Revising my hip revision?
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gimpyD posted:
OK, I need some input. My THR of 12 years needed revision due to osteolysis from the "plastic" cup particles. Lots of bone loss and a cyst. Doc said it was almost too late. The revision was much more painful than I had anticipated. I still have pain walking after 6 months. I have a metal on metal revision. The Dr. says he can do better. He is considering a cross-linked polyethylene liner, and maybe a ceramic ball. I want the pain to go away. I want to be able to walk again. I'm afraid that I may go through all this again and still have the same or worse outcome. I'm just plain afraid. I didn't feel that the pain was managed well after this last revision. I've read that each revision has worse results. Anybody have any experience with this? I'm 50. Should I wait and see if this one heals up, or bust a move and get it over with, hoping that now the surgeon knows what he's dealing with he can make a better fit. And maybe the metal on metal issues will not be a worry. Any suggestions?
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bionic_hip_man responded:
gimpyD, I feel your pain. I too am 50 and have had two total hips and 3 revisions. I was 34 when I had the original replacements and after years of being very active, the plastic cup failed and became dislodged so I had the ball rattling around hitting the metal cup. Had to have a revision that took a while because the metal ball impacting on the metal cup created a lot of metal particles that had to be cleaned out. A first for my surgeon. I had the other revised and it was improperly positioned resulting in 2 dislocations and a trip back to surgery for another revision. I had the cross-linked poly cups put in because the femur stems were compatible. As far as the residual pain it has become part of my life. I have been treated for chronic pain for years. I try to stay as active as my pain will allow, but there some days I hobble around with a cane and I am 7 and 9 years post op. My advice is to be sure your surgeon is well experienced in revision surgey. One thing I found helpful after surgery was pool therapy; warm water and the buoyancy made a big difference. My advice is to let this revision heal completely and try aquatherapy and find a doctor to treat your pain.(NOT your surgeon). I've found that surgeons feel they are less than successful if the patient has ongoing pain. That is my opinion. I wish you the best as I can truly feel your pain because I have been exactly where you.
 
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gimpyD responded:
Thank you Bionic-Hip-Man! I have been under the care of a pain management Dr. for a few years. I think that water exercise will be good. I've been through PT. I have some good days where I can walk around a little. Use the cane most of the time, and crutches on bad days. I don't want to go through even more pain only to have the same outcome. My surgeon is highly rated, and has done many revisions, but the bone loss was worse than expected due to a hidden cyst where the loss area went into the pelvis rather than just around the artificial hip. Luckily the femur implant is holding on well. Sorry to hear it happened to you also. Was the second revision any better or worse?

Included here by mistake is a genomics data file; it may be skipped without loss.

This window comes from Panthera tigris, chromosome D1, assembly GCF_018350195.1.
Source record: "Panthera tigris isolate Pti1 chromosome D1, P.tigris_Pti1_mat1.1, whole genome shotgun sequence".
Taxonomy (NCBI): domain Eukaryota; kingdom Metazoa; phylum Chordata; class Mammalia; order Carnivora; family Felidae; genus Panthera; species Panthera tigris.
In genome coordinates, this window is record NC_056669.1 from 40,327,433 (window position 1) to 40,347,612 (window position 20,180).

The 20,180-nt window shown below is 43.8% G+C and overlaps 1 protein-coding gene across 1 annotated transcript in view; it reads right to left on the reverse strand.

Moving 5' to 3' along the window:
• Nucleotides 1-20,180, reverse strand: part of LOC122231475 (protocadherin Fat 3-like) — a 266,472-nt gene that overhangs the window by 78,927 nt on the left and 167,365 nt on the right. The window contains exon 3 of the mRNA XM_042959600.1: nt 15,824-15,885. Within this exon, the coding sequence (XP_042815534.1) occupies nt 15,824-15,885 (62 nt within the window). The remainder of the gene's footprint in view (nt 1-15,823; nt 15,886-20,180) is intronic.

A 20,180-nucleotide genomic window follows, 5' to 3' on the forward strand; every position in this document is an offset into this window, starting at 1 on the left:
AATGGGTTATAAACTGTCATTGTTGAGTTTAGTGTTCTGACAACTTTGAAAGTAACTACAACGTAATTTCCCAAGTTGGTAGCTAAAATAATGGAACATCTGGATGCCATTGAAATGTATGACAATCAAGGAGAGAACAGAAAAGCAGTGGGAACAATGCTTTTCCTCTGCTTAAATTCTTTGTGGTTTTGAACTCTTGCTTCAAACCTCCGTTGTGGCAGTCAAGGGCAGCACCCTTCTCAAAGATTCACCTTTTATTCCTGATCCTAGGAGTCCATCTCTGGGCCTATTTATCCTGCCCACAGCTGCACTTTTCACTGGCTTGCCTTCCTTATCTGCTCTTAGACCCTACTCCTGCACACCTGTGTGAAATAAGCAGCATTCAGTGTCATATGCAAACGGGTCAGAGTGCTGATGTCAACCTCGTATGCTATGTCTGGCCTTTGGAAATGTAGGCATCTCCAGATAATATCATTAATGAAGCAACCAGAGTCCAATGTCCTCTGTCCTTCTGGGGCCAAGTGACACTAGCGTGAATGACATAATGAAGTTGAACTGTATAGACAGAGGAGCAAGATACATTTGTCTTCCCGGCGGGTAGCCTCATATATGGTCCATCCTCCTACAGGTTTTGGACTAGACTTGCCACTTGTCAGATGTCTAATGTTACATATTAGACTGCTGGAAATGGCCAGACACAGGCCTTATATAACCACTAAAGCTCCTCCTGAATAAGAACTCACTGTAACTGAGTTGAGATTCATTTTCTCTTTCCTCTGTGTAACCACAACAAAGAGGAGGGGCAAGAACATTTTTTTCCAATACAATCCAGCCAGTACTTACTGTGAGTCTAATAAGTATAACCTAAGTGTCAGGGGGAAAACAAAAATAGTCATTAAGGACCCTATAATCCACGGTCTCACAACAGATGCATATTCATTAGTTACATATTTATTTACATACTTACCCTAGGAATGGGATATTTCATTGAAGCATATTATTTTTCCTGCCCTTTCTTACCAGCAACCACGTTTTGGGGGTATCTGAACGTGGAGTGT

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bionic_hip_man responded:
gimpyD: The second revision happened only nine weeks after the first revision, and they used the same incision line. I too had cysts in the bone and osteolysis. I was fortunate that the femur implants were solid bone ingrown. As I mentioned , I would try everything;water exercise, physical therapy etc., I'm sure you are like me and hope that the femur part never loosens because I have been told there is tremendous bone loss when that is removed. While I am being treated for chronic pain, like you there are those bad days that need more assistance Sometimes I wish my doctor could walk(hobble) a mile in my shoes. I know my revisions cause a lot more pain than the original prosthesis and is being caused by a tremendous amount of scar tissue which my surgeon says my body produces a prolific amount of. Scar tissue has been described to me as gristle like and takes a lot of exercise to loosen it up. I have learned to just take it one day at a time,because chronic pain is unpredictable as you know.
 
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Tessahipgirl responded:
Hi Gimpyd,
I hope you are still out there. If so, let me know, I would love to see how you are doing. I had major osteolysis also, and had a hip revision in dec 2010. It was so bad I was almost not able to have a reivision. My cup is double the size it should be. I had multiple "holes" in my pelvis from the osteolysis, and my entire trochanter bone was gone except for a thin shell. I am 42. I have been able to put full weight on my affected leg as of April, but the muscle weakness is still pretty bad. Also, the trochanter isn't totally healed. The bone graphs take a long time from what I understand. I am frustrated because I just want to walk normally without a cane. I was wondering how you are doing now and when you started feeling back to normal where you could walk without assistance. Thanks